Recently, I traveled to Albany to join with a group of lay persons and clergy from Reform Jewish Voice of New York State, representing 100 Reform congregations, to urge our lawmakers to support Governor Cuomo’s Women’s Equality Agenda.
As religious people we believe that our sisters need our full support. The Governor’s 10-point plan will break down barriers that perpetuate discrimination and inequality based on gender. The Governor’s 10-Point proposal will: 1) protect a woman’s freedom of reproductive choice, 2) achieve pay equity, 3) stop sexual harassment in all workplaces, 4) allow for the recovery of attorneys’ fees in employment and credit and lending cases, 5) strengthen human trafficking laws, 6) end family status discrimination, 7) stop source-of-income discrimination, 8) stop housing discrimination for victims of domestic violence, 9) stop pregnancy discrimination once and for all, and 10) protect victims of domestic violence by strengthening order-of-protection laws. Across our state there is broad support for nine provisions of the proposed legislation. Only the protection of a woman’s reproductive choice stirs controversy.
No one is happy about abortion. Sometimes life presents us with circumstances for which there are no good choices. Though we would like to arrange our lives neatly, though we wish that difficult choices did not come our way, this is not always possible.
We know that no one, least of all the individual women who make the choice to discontinue a pregnancy, gladly or glibly or easily advocates for the legal right to abortion. Those who act within the parameters of law and seek an abortion do so because they must. They always act with a heavy heart, for the choices they make are the toughest choices any human being can make. Not choices between one vacation spot and another or choices between one color car and another — rather saddening, maddening choices between a potential person and an existing person.
Judaism teaches us that the decision for choice is nuanced and difficult. Honest people, serious people, men and women who support Roe v. Wade, never do so lightly. They struggle. They tread softly because there are lives at stake here and because they know that all life is ultimately sacred. The right to decide about abortion must remain the personal decision of each family or woman.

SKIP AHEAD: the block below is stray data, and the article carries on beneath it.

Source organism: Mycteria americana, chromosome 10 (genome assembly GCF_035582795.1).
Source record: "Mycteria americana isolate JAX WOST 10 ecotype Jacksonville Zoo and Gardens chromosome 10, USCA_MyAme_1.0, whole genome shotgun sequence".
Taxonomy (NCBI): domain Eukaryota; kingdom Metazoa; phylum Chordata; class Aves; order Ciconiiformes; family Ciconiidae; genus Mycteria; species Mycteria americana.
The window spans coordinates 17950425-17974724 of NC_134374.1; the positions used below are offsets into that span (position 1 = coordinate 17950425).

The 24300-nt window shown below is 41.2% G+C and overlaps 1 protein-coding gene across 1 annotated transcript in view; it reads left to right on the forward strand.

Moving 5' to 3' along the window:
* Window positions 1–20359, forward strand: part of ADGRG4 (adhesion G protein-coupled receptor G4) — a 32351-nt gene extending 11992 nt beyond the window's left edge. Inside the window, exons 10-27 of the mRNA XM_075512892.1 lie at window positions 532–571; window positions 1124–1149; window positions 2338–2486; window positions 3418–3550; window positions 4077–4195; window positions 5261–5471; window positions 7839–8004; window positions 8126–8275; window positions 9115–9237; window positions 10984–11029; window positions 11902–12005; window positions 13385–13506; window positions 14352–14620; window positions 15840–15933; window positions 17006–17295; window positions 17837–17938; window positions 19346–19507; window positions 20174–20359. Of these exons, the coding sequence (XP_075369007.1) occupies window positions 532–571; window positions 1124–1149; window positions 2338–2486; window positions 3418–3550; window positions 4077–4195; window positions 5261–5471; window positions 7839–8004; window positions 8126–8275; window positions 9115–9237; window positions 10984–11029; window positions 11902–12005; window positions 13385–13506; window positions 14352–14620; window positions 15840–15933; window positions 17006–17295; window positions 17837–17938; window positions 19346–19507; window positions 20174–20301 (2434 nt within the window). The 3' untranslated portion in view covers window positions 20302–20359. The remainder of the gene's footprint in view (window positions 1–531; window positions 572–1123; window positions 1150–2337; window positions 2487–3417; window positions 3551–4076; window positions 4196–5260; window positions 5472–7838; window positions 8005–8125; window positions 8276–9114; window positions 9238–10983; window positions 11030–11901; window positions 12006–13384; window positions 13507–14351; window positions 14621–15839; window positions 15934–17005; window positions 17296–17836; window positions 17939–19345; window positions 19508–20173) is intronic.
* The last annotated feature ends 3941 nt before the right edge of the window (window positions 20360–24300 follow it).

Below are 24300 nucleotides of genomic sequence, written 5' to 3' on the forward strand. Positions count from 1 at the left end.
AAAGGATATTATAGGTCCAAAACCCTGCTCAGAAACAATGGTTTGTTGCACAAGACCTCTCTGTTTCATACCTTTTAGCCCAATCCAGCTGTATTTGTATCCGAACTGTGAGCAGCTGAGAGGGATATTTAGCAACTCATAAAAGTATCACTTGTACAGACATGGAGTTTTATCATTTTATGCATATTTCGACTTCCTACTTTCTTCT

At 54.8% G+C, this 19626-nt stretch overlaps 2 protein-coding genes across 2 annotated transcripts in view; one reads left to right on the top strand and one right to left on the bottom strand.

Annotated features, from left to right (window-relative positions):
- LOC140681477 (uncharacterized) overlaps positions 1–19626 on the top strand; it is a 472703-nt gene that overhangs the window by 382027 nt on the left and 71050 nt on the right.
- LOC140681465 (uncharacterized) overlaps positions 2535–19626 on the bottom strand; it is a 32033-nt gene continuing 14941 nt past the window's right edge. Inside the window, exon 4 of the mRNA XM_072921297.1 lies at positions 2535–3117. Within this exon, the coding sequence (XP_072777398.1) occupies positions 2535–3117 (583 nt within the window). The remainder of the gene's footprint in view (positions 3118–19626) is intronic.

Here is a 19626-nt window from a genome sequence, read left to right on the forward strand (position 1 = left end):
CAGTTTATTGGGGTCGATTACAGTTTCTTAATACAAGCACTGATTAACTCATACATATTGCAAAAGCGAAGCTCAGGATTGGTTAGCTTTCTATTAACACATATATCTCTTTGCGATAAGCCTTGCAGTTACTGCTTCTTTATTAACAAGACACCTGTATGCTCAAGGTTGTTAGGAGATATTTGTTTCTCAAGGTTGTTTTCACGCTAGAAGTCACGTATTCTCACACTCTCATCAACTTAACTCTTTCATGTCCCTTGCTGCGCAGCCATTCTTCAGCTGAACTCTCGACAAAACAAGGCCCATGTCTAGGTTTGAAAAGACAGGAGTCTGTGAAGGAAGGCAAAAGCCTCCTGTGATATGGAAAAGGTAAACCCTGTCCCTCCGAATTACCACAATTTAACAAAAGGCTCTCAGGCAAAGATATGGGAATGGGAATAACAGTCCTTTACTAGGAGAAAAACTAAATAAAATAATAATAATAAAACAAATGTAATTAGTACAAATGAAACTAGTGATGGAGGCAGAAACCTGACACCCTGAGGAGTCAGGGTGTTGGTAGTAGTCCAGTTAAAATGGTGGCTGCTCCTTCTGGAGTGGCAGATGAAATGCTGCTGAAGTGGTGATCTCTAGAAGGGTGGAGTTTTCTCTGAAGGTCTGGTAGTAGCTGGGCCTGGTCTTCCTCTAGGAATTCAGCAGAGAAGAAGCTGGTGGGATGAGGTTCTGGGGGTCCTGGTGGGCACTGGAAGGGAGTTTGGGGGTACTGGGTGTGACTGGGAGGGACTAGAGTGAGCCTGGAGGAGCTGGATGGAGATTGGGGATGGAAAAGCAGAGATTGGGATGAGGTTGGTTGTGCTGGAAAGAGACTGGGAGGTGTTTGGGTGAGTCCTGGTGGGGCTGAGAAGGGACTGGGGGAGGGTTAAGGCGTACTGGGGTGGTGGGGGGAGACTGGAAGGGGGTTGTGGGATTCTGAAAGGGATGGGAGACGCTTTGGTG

Although I am convinced personhood does not begin at conception and I learn that from reading the Torah and the teachings of our sages, I will not make anyone else read the Bible as I do or believe as I do. Others can, and do, read it their way with great passion. Let them respect my interpretation and my religious beliefs.
My understanding of free choice is that the right to choose is a God-given right with which persons are endowed. Without choice, life becomes a meaningless routine and humans become robots. Freedom of choice is what makes us human and responsible. For women, the preeminent freedom is the choice to control her reproductive process. We must reinvigorate our efforts to protect this religious freedom, a woman’s right of reproductive choice.
The Women’s Equality Agenda seeks to establish justice for women as whole persons. This means we support our sisters need equality in the workplace and protections from any type of gender-based discrimination or sexual abuse; it also demands that we support their right to choose. Without reproductive justice, there is no social justice for women. I urge legislators to respect that fact and to trust women’s intelligence and integrity and enact the entire Women’s Equality Agenda.